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Priorities for Children & Young People’s Health & Wellbeing in Cumbria Dr Neela Shabde Clinical Director – Children Cumbria CCG Cumbria Youth Alliance.

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Presentation on theme: "Priorities for Children & Young People’s Health & Wellbeing in Cumbria Dr Neela Shabde Clinical Director – Children Cumbria CCG Cumbria Youth Alliance."— Presentation transcript:

1 Priorities for Children & Young People’s Health & Wellbeing in Cumbria Dr Neela Shabde Clinical Director – Children Cumbria CCG Cumbria Youth Alliance Planning conference 14 th May 2014

2 Tital Presentation will cover : Vision for Children & Young People The Pledge Commissioning arrangements in the new NHS Strategic Priorities for Children & Young People Partnership working Summary

3 Vision Children and families of Cumbria should expect support to be healthy by having :- Fair access to a range of support and services to ensure a healthy future, provide early intervention & when required have ready access to safe, sustainable high quality health services that are designed around their needs to achieve best possible outcomes. Integrated services delivered as close to home as possible, provided by a team of healthcare professionals working together in partnership with children, their families and other agencies. 3Strategy V16

4 The Pledge In response to the report of The Children and Young People’s health Outcomes forum this pledge has been made and will be used to underpin all that we do across the health organisations in Cumbria. Children, young people and their families will be at the heart of decision-making, with the health outcomes that matter most to them taking priority. Services, from pregnancy through to adolescence and beyond, will be high quality, evidence based and safe, delivered at the right time, in the right place, by a properly planned, educated and trained workforce. Good mental and physical health and early interventions, including for children and young people with long term conditions, will be of equal importance to caring for those who become acutely unwell. Services will be integrated and care will be coordinated around the individual, with an optimal experience of transition to adult services for those young people who require ongoing health and care in adult life. There will be clear leadership, accountability and assurance and organisations will work in partnership for the benefit of children and young people. ( Better health Outcomes for Children and Young People, The pledge) Final version4

5 Commissioning arrangements in the New NHS

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9 Department of Health NHS EnglandPublic Health England Area Team NHS North Cumbria Clinical Commissioning Group Cumbria County Council Children’s ServicesAdult & Local Services Director of Public Health Health Services Commissioning Structure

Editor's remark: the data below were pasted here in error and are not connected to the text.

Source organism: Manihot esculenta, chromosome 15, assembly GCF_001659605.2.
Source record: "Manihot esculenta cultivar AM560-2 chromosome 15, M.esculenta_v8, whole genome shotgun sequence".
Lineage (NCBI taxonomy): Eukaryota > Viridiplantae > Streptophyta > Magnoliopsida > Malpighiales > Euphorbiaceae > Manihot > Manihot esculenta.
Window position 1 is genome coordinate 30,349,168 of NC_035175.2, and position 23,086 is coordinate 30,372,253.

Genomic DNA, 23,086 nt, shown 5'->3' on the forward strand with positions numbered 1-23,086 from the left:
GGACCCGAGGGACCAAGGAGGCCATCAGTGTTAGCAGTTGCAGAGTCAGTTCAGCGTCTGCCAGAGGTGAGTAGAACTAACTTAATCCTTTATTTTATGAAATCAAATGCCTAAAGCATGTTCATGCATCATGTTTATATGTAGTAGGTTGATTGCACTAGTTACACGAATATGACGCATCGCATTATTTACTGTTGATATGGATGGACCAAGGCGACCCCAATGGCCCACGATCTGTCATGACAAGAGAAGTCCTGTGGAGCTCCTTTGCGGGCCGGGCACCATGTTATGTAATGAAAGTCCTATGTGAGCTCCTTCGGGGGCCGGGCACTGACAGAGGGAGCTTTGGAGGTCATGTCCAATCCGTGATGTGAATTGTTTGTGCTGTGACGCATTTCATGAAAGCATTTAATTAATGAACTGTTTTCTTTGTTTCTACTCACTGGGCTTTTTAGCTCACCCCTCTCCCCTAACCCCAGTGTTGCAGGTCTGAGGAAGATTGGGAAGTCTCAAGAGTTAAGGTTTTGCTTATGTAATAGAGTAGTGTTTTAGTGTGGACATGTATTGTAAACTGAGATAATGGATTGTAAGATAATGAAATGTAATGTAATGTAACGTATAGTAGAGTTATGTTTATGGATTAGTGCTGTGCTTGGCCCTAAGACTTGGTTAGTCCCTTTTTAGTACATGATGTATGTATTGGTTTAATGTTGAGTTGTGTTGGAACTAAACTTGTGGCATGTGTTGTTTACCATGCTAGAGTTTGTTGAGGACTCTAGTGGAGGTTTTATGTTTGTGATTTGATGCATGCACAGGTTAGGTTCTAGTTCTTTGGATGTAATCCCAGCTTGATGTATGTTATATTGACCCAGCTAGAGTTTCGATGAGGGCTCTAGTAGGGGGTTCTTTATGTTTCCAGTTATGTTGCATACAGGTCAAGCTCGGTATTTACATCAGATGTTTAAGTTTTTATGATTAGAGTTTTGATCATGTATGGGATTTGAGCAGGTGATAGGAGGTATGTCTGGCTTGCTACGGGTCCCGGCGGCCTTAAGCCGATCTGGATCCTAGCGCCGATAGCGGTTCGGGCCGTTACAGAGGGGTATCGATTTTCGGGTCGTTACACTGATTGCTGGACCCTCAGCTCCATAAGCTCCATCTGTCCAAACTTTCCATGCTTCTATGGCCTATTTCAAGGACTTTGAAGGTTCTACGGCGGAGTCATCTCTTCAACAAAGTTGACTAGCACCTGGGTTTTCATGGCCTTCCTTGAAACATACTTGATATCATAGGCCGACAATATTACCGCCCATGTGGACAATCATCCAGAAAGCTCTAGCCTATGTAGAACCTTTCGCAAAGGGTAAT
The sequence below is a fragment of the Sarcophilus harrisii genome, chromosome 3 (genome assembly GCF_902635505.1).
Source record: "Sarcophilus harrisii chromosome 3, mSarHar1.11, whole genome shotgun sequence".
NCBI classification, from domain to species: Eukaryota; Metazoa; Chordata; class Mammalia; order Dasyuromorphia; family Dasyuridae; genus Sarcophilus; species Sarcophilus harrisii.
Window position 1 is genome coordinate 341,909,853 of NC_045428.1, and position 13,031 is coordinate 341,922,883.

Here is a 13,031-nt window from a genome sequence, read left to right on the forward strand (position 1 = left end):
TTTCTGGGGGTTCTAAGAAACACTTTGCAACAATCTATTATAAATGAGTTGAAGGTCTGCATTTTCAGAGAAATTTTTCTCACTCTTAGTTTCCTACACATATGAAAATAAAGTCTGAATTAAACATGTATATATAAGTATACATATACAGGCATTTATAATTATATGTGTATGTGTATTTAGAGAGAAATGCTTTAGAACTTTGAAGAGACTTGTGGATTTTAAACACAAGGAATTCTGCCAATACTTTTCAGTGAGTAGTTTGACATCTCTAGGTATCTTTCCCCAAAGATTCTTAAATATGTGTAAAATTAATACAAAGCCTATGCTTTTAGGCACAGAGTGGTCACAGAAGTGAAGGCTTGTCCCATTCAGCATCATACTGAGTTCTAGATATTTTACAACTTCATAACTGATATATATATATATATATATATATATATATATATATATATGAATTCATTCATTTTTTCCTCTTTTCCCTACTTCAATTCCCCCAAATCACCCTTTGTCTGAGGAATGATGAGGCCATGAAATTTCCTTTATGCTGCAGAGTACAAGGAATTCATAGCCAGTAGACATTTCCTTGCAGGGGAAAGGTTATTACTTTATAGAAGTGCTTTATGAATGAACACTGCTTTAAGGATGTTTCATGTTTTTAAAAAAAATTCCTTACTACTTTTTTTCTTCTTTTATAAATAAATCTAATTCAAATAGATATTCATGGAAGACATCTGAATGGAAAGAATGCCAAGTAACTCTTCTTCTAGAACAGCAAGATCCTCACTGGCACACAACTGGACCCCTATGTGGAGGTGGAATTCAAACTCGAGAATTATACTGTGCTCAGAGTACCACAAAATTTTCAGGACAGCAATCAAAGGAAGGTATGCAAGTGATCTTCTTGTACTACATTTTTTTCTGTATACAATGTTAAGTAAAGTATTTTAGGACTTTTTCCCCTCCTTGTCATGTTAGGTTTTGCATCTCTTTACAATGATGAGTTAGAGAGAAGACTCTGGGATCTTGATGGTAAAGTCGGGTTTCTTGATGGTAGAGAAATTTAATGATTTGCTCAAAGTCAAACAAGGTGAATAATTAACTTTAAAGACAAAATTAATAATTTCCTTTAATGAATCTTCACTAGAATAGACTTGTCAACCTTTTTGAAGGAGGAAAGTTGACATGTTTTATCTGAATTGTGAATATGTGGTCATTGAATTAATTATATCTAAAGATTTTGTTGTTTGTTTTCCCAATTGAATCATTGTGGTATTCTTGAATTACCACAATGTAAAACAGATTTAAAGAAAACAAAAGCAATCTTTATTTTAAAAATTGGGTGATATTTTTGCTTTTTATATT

10 CPFT Community Paediatrics Therapies Community Nursing CAMHS Health Visiting Family Nurse partnership HCP 0-5 Imms & Vacs Screening School Nursing HCP 5-19 Commissioning community health services CCGATCCC PHE

11 North of England Commissioning Support Unit Clinical Commissioning Group AllerdaleCarlisleCopelandEdenFurnessS Lakes Cumbria Clinical Commissioning Group

12 National & International context Our work in Cumbria is set against the national context. In England; all-cause mortality rate for children aged 0 – 14 years has moved from average to amongst the worst in Europe 26% of children’s deaths showed ‘identifiable failure in the child’s direct care’ more than 8 out of 10 adults who have ever smoked regularly started before 19 more than 30% of 2 to 15 year olds are overweight or obese half of life time mental illness starts by the age of 14 nearly half of LAC have a mental health disorder & two thirds have at least one physical health complaint about 75% of hospital admissions of children with asthma could have been prevented in primary care 12Strategy V16

13 Why do things need to change Prevention, early intervention & high quality consistent services in childhood are crucial to child’s experience & set pattern for adulthood. The way we live is constantly changing, resulting in a range of complex effects on health & wellbeing of children & their families -results in increasing pressures on healthcare e.g. increasing obesity & impact of social media on emotional wellbeing.. 13Strategy V16

14 Tital Drivers for change Health Needs Outlier -young people and alcohol, mental health, emergency admissions for asthma and admissions for bronchiolitis for children under 2 Higher rates of mortality in areas of significant economic & social deprivation Quality & safety of services CQC / Ofsted inspection 2011/2012 Engagement the three providers – this will enable both commissioning and provision of services to develop with the patient voice at the heart. Health economy to develop a pathway approach to patient feedback across 14Strategy V16

15 Drivers for change Rurality & Accessibility More than half the population living outside a town or city. Easy access to services based in local communities. At times when very specialist help will warrant further travel to specialist centres. Opportunities that tele- health can bring. Deprivation very different levels of income affecting health outcomes of people living in different communities. improve the health outcomes of the poorest so that they get closer to those of the best off. 15Strategy V16